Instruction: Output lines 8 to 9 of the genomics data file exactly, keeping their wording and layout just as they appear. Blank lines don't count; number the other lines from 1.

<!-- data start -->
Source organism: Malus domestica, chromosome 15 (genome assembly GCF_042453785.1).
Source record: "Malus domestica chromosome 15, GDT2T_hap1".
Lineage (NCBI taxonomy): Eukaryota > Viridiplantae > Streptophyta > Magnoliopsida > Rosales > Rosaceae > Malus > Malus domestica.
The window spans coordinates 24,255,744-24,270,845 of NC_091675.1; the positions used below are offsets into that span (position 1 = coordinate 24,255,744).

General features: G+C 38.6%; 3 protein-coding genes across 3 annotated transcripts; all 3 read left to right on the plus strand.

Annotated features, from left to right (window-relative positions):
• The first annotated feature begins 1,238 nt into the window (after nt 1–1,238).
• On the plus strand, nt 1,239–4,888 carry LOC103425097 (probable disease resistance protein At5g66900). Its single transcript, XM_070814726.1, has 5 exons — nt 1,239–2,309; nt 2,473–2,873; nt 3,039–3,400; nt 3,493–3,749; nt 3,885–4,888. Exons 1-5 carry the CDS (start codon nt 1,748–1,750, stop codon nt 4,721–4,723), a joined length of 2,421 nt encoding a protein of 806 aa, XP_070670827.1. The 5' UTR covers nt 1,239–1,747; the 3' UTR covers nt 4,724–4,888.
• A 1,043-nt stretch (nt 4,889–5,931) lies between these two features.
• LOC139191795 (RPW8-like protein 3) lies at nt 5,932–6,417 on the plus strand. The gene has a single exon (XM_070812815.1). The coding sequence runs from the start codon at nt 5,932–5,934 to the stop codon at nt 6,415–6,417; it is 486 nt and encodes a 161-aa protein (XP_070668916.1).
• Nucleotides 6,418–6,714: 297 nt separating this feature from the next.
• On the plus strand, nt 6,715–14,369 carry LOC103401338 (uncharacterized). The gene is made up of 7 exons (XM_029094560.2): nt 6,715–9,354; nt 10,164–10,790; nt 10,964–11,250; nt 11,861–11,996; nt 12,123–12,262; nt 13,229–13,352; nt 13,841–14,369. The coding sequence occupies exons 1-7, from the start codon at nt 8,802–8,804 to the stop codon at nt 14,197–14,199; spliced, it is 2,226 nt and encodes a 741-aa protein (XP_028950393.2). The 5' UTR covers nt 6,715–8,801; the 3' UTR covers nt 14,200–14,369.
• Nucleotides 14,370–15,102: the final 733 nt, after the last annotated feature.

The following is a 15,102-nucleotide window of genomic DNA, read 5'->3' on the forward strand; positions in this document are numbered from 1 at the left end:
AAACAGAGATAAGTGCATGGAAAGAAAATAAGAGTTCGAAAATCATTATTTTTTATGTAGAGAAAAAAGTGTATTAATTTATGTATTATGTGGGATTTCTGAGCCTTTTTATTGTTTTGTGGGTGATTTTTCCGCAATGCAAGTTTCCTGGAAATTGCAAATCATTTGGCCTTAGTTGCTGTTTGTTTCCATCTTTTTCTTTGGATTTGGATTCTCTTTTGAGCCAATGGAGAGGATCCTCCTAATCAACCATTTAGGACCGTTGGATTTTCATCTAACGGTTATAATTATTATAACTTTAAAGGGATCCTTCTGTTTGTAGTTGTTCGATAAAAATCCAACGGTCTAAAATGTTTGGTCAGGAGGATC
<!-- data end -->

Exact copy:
• On the plus strand, nt 1,239–4,888 carry LOC103425097 (probable disease resistance protein At5g66900). Its single transcript, XM_070814726.1, has 5 exons — nt 1,239–2,309; nt 2,473–2,873; nt 3,039–3,400; nt 3,493–3,749; nt 3,885–4,888. Exons 1-5 carry the CDS (start codon nt 1,748–1,750, stop codon nt 4,721–4,723), a joined length of 2,421 nt encoding a protein of 806 aa, XP_070670827.1. The 5' UTR covers nt 1,239–1,747; the 3' UTR covers nt 4,724–4,888.
• A 1,043-nt stretch (nt 4,889–5,931) lies between these two features.